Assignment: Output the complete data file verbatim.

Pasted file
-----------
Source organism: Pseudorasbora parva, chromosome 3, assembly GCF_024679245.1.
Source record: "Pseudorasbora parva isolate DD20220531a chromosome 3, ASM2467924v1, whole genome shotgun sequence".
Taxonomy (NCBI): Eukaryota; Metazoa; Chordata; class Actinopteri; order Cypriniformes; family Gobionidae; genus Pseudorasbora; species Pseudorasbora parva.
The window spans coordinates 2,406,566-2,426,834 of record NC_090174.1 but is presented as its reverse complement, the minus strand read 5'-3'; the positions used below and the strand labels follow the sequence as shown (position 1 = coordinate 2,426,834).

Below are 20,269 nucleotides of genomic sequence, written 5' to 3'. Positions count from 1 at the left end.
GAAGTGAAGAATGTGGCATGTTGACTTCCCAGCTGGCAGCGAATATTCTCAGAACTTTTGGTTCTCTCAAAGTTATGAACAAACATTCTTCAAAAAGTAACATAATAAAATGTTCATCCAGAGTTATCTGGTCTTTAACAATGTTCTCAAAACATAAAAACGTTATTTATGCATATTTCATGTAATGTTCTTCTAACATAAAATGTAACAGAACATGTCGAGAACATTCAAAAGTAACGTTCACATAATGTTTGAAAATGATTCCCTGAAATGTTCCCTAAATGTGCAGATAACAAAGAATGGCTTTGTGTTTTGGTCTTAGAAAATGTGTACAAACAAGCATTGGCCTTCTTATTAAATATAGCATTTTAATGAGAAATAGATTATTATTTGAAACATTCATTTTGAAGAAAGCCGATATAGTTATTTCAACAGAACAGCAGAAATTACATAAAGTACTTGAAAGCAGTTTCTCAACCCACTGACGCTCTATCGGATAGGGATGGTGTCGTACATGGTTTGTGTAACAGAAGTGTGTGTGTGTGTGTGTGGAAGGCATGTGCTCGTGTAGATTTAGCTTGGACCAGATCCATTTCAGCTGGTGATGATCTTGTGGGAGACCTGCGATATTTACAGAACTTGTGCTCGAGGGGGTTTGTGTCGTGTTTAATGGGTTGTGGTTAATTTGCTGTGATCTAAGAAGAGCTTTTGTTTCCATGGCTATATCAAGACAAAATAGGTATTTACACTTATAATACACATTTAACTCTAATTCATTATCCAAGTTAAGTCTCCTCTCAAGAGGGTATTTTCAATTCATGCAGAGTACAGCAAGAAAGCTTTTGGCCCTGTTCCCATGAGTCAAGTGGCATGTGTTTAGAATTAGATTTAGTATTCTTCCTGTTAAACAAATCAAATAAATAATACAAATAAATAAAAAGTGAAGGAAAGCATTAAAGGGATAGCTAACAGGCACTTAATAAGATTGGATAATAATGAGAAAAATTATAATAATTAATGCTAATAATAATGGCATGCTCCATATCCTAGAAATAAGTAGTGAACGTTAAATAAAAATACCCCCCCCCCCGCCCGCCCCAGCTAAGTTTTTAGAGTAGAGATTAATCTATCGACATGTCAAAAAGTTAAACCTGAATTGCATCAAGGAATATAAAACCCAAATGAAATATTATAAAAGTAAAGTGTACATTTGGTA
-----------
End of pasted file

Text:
Source organism: Pseudorasbora parva, chromosome 3, assembly GCF_024679245.1.
Source record: "Pseudorasbora parva isolate DD20220531a chromosome 3, ASM2467924v1, whole genome shotgun sequence".
Taxonomy (NCBI): Eukaryota; Metazoa; Chordata; class Actinopteri; order Cypriniformes; family Gobionidae; genus Pseudorasbora; species Pseudorasbora parva.
The window spans coordinates 2,406,566-2,426,834 of record NC_090174.1 but is presented as its reverse complement, the minus strand read 5'-3'; the positions used below and the strand labels follow the sequence as shown (position 1 = coordinate 2,426,834).

Below are 20,269 nucleotides of genomic sequence, written 5' to 3'. Positions count from 1 at the left end.
GAAGTGAAGAATGTGGCATGTTGACTTCCCAGCTGGCAGCGAATATTCTCAGAACTTTTGGTTCTCTCAAAGTTATGAACAAACATTCTTCAAAAAGTAACATAATAAAATGTTCATCCAGAGTTATCTGGTCTTTAACAATGTTCTCAAAACATAAAAACGTTATTTATGCATATTTCATGTAATGTTCTTCTAACATAAAATGTAACAGAACATGTCGAGAACATTCAAAAGTAACGTTCACATAATGTTTGAAAATGATTCCCTGAAATGTTCCCTAAATGTGCAGATAACAAAGAATGGCTTTGTGTTTTGGTCTTAGAAAATGTGTACAAACAAGCATTGGCCTTCTTATTAAATATAGCATTTTAATGAGAAATAGATTATTATTTGAAACATTCATTTTGAAGAAAGCCGATATAGTTATTTCAACAGAACAGCAGAAATTACATAAAGTACTTGAAAGCAGTTTCTCAACCCACTGACGCTCTATCGGATAGGGATGGTGTCGTACATGGTTTGTGTAACAGAAGTGTGTGTGTGTGTGTGTGGAAGGCATGTGCTCGTGTAGATTTAGCTTGGACCAGATCCATTTCAGCTGGTGATGATCTTGTGGGAGACCTGCGATATTTACAGAACTTGTGCTCGAGGGGGTTTGTGTCGTGTTTAATGGGTTGTGGTTAATTTGCTGTGATCTAAGAAGAGCTTTTGTTTCCATGGCTATATCAAGACAAAATAGGTATTTACACTTATAATACACATTTAACTCTAATTCATTATCCAAGTTAAGTCTCCTCTCAAGAGGGTATTTTCAATTCATGCAGAGTACAGCAAGAAAGCTTTTGGCCCTGTTCCCATGAGTCAAGTGGCATGTGTTTAGAATTAGATTTAGTATTCTTCCTGTTAAACAAATCAAATAAATAATACAAATAAATAAAAAGTGAAGGAAAGCATTAAAGGGATAGCTAACAGGCACTTAATAAGATTGGATAATAATGAGAAAAATTATAATAATTAATGCTAATAATAATGGCATGCTCCATATCCTAGAAATAAGTAGTGAACGTTAAATAAAAATACCCCCCCCCCCGCCCGCCCCAGCTAAGTTTTTAGAGTAGAGATTAATCTATCGACATGTCAAAAAGTTAAACCTGAATTGCATCAAGGAATATAAAACCCAAATGAAATATTATAAAAGTAAAGTGTACATTTGGTA